Oscillococcinum gets a special mention in Jean-Marie Abgrall’s “Healing or Stealing?: Medical Charlatans in the New Age”.2  The drug was invented in 1919 when a Frenchman noticed an “oscillating” condition in flu patients and a corresponding “oscillating” amount of an imaginary germ he decided to call “oscillococcus”.  The only problem was, he thought he noticed the same microbe in herpes, chicken pox, shingles, and cancer patients — and decided all the diseases were caused by the same thing.  Mon dieu!8

The Frenchman tested a vaccine he developed on his cancer patients who, of course, died.  Afraid of being infected by his patients, the doctor went in search of his oscilloccinum bacterium in the wild.  He claims to have found it in a duck.  I’m not making this [expletive deleted] up.  No one else has ever seen oscilloccinum.  It doesn’t really exist.  But this hasn’t stopped snake… erm…  duck oil salesmen from cashing in.

oscillococcinum contains no active ingredients

Oscillococcinum isn’t all it’s quacked up to be.  It contain no active ingredient(s)! (Photo by the author)

Manufactured by the French company Boiron, Oscillococcinum has been singled out for deceptive marketing in the United States.  In June 2010, Homeopathy for Health, a Washington vendor, was cited by the FDA for a slew of violations, including marketing Oscillococcinum as a treatment for H1N1 (“Swine Flu”) and “relief of flu symptoms”.3 Although the CVS literature lists one late 1980s study with marginal results touting Oscillococcinum efficacy,2 no other studies back the CVS claims.  This is not surprising.  If you only have one study to back you up, take that study, trumpet it loudly, and hope nobody notices.

When sugar pills are shown to stop the flu virus, let’s all meet in the bakery aisle of the supermarket when we get sick, and skip the trip to the doctor.

As I write this, CVS is actively removing protests regarding Oscillococcinum sales from its Facebook page.  These posts, to the best of my knowledge, truthfully inform consumers that the product contains no active ingredients, has never been shown to be of any help in combating the flu, and, in fact, could be dangerous: influenza is a serious disease and can be deadly.5, 6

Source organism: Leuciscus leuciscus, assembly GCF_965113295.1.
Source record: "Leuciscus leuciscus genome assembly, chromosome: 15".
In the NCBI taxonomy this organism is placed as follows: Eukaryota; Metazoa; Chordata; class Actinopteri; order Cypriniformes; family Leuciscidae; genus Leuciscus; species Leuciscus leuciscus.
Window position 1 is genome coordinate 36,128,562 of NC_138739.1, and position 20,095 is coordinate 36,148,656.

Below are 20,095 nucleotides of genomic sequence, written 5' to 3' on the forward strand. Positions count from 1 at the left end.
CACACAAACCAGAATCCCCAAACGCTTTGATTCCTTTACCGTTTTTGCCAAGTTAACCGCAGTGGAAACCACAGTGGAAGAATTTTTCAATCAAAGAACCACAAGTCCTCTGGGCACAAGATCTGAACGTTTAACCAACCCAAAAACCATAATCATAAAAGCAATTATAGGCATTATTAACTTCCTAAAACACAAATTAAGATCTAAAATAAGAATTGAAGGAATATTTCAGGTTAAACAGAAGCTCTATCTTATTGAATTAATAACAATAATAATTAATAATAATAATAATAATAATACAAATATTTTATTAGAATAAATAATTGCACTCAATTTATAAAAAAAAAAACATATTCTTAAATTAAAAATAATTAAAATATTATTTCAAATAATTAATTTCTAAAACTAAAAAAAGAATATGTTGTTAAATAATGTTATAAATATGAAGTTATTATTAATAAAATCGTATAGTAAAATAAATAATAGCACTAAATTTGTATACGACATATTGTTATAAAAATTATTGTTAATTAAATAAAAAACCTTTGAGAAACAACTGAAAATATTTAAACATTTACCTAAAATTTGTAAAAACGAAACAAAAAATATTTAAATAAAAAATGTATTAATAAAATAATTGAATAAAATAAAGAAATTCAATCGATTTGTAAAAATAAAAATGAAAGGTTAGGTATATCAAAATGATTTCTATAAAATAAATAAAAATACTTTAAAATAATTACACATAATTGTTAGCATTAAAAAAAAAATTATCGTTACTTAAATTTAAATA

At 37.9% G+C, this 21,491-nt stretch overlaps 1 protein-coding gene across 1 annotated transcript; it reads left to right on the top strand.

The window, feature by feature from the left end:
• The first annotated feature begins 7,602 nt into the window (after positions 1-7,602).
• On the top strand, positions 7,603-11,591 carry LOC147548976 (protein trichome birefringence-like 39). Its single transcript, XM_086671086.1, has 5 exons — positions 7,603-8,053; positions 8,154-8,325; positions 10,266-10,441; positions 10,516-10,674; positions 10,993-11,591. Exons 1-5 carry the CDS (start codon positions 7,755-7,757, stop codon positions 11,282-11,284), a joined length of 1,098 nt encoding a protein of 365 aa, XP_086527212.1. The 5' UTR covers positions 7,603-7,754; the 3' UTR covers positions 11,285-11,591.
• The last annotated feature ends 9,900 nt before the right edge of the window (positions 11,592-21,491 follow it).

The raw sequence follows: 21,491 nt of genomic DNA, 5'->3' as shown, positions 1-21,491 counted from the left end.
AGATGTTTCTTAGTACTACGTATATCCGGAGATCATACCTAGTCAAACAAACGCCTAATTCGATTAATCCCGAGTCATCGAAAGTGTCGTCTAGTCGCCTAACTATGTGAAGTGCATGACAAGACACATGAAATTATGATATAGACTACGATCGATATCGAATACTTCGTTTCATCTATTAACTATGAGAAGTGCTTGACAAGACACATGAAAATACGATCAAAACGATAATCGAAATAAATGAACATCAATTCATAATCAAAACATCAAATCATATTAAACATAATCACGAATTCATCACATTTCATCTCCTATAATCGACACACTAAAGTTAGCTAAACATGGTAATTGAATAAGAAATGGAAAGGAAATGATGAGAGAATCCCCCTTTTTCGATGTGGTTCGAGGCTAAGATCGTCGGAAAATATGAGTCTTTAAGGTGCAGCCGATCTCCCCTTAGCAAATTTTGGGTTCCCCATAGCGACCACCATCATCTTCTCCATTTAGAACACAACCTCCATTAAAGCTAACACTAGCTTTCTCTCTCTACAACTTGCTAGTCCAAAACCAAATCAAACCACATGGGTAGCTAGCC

CVS places homeopathic medicines next to real medicines on their shelves (with similar packaging) with no consumer warnings, making it difficult for a trusting public to know what they’re buying.  When a pharmacy dispenses real medicine and real flu vaccines along with sugar pills without any cautionary text, it’s a problem.  Skipping real treatment in favor of Oscillococcinum could do real harm.

A “drug” made from sugar and non-existent duck parts?  A company that takes pride in its public health outreach programs4 should be ashamed of itself for this quackery — no pun intended.  I hope readers will take a moment to go the CVS Facebook page7 and express their unhappiness.  As consumers, we deserve better.

Postscript (18 December 2014)  Alert readers have pointed out that CVS is not the only vendor selling this fake medicine.  Indeed, since writing this article, I’ve found it online at Amazon and  It’s reportedly been seen on the shelves of Walmart, Walgreens, and Rite-Aid–though I haven’t witnessed that myself.  I’ll be writing follow-up articles to cover this.  No matter where you find it–if you find it–please encourage sellers of oscillococcinum to remove this useless product from their shelves.


(1)  CVS: Influenza: Studied Homeopathic Remedies

(2) Healing Or Stealing?: Medical Charlatans in the New Age
Healing Or Stealing?: Medical Charlatans in the New Age. pp. 40–41. ISBN 1-892941-51-1

(3) FDA Inspections, Compliance, Enforcement, and Criminal Investigations: Warning Letter

(4) CVS stops selling tobacco, offers quit-smoking programs

(5) CDC Fast Stats: Influenza

(6) Key Facts about Influenza (Flu) & Flu Vaccine

(7) CVS (Facebook)

(8) Mon Dieu! (My God!)


Legal Stuff

CVS Oscillococcinum product image used in accordance with Title 17 U.S.C. Section 107, commonly known as “fair use law”. This material is distributed without profit with the intent to provide commentary, review, education, parody, and increase public health knowledge.

Duck image by the author.  Copyright (c) 2014 Mark Aaron Alsip.  All rights reserved.